JJ Liddy sometimes blames his unreliable temperament on the visit he made to Tír na n'Óg, the land of eternal youth, when he was fifteen years old. It's perhaps not surprising that his children have also turned out to be a little eccentric, especially eleven-year-old Jenny. She forgets to go to school, an't bear to wear shoes, and spends entire days roaming the mountainside.
It is up there that she meets the ghost. He is guarding a pile of rocks known as the beacon, and when some archaeologists arrive to excavate it, they run into the strangest kind of obstruction.
But it is not people the ghost fears, and when the real enemy finally reveals itself, the future of the entire human race is threatened. Only Aengus Óg and his fairy kin can help now.
But why should the fairies bother themselves with human affairs?
Last of the High Kings
'Written in a disarmingly matter-of-fact style, this novel is often weird but sometimes wonderful as well' Times Educational Supplement
'An elegant and original novel, which combines imaginative flair with an accessible and rich reading experience' - Inis
'Thompson's brilliantly low key writing embroiders these flights of fancy into the earthy warp and weft of family life and landscape, all beautifully described in a way that relates the fantastical to everyday issues of ecological and social responsibility' - Books for Keeps
'It's a powerful book that dares to think as big as this one' - The School Librarian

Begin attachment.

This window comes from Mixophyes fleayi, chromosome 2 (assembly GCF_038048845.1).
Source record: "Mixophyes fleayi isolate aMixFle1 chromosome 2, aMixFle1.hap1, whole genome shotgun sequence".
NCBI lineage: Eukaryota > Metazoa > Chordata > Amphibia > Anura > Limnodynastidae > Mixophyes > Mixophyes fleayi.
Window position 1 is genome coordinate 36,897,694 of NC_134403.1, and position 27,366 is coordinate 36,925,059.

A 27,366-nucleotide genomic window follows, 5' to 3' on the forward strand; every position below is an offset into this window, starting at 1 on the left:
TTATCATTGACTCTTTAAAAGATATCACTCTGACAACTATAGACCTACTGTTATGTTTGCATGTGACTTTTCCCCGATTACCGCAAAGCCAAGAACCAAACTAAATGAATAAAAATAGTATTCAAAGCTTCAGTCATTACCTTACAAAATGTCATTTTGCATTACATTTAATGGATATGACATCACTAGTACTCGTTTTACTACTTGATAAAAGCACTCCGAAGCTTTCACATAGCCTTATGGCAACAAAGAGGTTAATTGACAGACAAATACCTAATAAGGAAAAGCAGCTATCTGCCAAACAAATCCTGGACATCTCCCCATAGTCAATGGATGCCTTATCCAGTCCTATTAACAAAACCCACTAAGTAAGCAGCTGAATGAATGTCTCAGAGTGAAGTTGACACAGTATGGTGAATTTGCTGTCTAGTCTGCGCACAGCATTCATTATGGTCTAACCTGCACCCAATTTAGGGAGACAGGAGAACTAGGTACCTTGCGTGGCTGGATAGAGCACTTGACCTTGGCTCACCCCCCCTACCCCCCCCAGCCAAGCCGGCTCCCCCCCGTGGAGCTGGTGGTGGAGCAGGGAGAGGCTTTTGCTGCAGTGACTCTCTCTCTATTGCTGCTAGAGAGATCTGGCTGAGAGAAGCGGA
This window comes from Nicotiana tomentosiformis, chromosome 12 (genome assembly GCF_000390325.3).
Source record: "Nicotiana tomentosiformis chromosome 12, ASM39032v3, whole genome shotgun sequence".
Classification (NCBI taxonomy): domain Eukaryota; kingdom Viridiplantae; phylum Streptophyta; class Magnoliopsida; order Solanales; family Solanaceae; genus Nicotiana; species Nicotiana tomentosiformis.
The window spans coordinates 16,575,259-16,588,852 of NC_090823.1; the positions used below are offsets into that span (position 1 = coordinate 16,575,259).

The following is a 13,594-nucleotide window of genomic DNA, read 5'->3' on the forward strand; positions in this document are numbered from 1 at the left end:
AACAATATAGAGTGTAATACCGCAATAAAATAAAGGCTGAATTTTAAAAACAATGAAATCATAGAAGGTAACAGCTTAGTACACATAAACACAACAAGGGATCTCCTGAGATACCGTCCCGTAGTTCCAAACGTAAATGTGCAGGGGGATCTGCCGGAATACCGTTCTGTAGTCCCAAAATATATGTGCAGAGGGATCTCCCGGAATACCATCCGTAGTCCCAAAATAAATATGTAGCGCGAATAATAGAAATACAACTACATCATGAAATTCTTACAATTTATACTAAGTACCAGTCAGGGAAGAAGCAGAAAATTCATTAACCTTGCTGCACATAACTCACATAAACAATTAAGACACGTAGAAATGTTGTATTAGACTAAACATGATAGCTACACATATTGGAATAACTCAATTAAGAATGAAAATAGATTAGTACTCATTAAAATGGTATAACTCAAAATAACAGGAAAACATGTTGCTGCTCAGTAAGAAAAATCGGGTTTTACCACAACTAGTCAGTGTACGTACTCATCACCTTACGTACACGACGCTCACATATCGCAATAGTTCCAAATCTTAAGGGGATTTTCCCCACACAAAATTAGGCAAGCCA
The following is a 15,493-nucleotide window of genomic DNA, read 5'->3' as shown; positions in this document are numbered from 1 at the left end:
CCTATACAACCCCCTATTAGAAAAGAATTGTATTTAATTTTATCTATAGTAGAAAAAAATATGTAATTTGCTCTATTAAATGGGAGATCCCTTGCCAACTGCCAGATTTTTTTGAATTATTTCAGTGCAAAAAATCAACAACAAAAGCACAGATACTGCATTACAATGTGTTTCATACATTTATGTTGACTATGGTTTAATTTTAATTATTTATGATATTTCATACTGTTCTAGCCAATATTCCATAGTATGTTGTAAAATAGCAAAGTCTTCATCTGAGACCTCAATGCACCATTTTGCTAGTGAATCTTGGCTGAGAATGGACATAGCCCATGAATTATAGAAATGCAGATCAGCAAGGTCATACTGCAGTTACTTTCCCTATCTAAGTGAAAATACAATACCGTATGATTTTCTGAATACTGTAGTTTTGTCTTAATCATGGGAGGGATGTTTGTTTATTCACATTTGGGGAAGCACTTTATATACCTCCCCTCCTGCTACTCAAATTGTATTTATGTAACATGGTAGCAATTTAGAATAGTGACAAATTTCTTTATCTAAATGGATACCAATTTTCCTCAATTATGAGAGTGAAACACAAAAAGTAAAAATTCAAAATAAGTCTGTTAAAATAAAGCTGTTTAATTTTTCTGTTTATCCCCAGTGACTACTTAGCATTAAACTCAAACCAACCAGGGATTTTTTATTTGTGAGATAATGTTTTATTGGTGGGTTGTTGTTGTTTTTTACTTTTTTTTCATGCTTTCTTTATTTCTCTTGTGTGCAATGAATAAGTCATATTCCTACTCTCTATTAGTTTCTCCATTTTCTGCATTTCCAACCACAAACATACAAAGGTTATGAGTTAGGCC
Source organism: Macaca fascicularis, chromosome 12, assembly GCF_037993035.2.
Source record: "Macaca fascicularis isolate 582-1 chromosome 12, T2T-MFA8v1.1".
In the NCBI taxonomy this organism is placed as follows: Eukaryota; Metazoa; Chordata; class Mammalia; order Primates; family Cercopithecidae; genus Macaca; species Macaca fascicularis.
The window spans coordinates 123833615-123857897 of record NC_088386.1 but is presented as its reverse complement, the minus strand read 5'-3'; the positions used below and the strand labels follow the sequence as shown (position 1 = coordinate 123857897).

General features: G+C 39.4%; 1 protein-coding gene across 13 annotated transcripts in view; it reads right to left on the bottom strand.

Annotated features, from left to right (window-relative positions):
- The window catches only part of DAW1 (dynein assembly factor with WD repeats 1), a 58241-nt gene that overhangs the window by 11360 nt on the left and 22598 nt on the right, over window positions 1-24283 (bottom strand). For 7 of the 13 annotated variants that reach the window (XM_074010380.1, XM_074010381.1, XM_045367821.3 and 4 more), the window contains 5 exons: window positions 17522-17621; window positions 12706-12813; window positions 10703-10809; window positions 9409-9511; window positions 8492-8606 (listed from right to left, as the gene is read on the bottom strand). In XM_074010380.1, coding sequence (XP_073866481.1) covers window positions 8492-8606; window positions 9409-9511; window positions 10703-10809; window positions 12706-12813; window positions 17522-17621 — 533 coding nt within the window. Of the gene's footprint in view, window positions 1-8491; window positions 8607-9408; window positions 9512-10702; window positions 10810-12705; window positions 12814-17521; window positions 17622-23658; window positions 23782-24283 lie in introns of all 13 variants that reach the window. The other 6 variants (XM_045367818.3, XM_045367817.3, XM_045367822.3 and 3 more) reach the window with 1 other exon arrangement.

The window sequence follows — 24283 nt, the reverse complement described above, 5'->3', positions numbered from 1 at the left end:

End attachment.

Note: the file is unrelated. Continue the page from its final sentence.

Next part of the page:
'Imaginary and realistic worlds effortlessly coalesce' - The Irish Times
The White Horse Trick
'Kate Thompson is at her scintillating best with The White Horse Trick. This, the concluding part of the New Policeman trilogy, fast-forwards to the end of this century, when global warming and squandered resources (sound familiar?) have turned Ireland into a gloomy, soggy desert. Tír na nÓg is endangered because mutinous immigrant Irish hordes pour in, laden with the shards of their dead culture: sheet music and the like. This is a familiar Thompson world of fickle, foolish gods, shape-changing and easy passage across the timeskin. Much wit and banter animate this all-too-realistic fantasy that ends with a beginning - no, not of a sequel, but of an age-old story of origins' - The Irish Times
Who knows where the time goes? There is never enough of it in Kinvara. When Helen Liddy is asked what she wants for her birthday, she says, 'Time. That's what I want. Time.'
Fifteen-year-old JJ is continuing the Liddy family tradition with his foddle playing. But one day he discovers that music might not be the only thing that runs in his veins. Can it be true that his great grandfather was a murderer?
When JJ sets out to buy his mother some time he discovers the answer, as well as some truly remarkable things about music, myth and magic.
Who knows where the time goes?
The White Horse Trick
It is the latter part of the 21st century, and dramatic climate change has made life in Ireland almost impossible. Meanwhile, Tir na n'Og is faced with a refugee problem, and the king of the fairies is not happy about it. When it is revealed that the warlord who is behind the problem is a member of the Liddy family, JJ is sent on a very dangerous journey to try and sort him out...
First UK jackets